Exploiting Bio-Control Agents to Manage Seedling Diseases of Soybean
by Ahmad Fakhoury, Soybean Plant Pathologist, Southern Illinois University
A bio-control agent restricts growth of the charcoal rot fungus
Over the past several years, with the support of checkoff-funding, we have built a collection of potential bio-control agents (BCAs) isolated from soybean production fields in the Midwest. Our goal is to use BCAs to improve the management of seedling diseases either by introducing them to soybean production fields, and/or fine-tuning existing management practices to enhance the activity of bio-control agents native to production fields.
In our most recent study, funded by the North Central Soybean Research Program, we tested 58 potential BCAs against seven soybean fungal pathogens and found several BCAs that restrict the growth of Fusarium virguliforme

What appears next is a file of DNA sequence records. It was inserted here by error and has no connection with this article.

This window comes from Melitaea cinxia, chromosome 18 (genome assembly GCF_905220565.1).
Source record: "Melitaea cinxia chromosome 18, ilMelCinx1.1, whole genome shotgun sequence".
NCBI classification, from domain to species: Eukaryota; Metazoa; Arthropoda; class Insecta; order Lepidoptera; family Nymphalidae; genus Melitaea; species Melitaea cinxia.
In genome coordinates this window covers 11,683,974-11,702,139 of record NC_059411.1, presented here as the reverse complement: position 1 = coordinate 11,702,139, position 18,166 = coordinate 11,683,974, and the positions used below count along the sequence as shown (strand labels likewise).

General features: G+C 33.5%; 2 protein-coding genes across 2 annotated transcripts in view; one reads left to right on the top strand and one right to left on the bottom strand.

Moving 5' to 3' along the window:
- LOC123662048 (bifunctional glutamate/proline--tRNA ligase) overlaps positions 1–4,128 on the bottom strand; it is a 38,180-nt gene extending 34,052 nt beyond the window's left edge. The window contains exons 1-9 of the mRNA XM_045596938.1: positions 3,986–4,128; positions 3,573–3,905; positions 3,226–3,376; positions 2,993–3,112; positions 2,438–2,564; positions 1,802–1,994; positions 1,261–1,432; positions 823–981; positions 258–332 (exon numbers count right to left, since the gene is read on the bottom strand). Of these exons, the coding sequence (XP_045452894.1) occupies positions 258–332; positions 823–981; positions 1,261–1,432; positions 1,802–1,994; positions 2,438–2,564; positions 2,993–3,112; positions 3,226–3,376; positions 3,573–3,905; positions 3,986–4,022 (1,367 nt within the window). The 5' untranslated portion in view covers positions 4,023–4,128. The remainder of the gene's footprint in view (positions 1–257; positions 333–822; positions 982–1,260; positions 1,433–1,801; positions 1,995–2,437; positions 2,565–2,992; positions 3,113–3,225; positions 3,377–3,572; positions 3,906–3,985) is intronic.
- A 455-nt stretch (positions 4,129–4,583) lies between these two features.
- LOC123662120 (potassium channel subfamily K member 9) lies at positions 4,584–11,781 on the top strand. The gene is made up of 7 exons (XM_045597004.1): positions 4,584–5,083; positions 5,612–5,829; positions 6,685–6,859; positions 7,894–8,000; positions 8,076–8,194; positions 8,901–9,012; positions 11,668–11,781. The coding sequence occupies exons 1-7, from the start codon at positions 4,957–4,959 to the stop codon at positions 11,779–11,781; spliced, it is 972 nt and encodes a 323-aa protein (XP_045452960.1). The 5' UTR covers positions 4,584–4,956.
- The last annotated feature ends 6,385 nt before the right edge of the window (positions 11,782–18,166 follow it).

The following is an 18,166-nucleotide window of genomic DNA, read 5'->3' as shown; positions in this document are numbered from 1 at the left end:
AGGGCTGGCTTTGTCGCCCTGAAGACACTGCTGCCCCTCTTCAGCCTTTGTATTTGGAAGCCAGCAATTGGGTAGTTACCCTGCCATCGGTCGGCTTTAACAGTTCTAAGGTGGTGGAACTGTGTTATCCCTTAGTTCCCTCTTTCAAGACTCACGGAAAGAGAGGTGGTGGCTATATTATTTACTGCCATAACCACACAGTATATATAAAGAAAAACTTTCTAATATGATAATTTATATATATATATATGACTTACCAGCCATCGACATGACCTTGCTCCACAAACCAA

, which causes sudden death syndrome, Fusarium graminearum
, a seed decay and damping-off pathogen, and Macrophomina phaseolina
, the causal agent of charcoal rot. In the photo we see a fungal bio-control agent coiling around the charcoal rot pathogen, one of the ways BCAs inhibit pathogen growth.
Some bio-control agents were not affected by fungicides, which opens the possibility that they could be used together with a fungicide seed treatment with minimal inhibition of their efficacy.
When monitoring the expression of soybean defense-related genes upon exposure to Fusarium virguliforme
and Rhizoctonia solani
, we found that the presence of specific BCAs induced soybean defense-related genes by as much as 16-fold compared to control plants grown without BCAs. This indicates that in addition to their antagonistic activity against plant pathogens, some of the BCAs may induce resistance mechanisms in soybean, thus providing an additional layer of protection against seedling pathogens.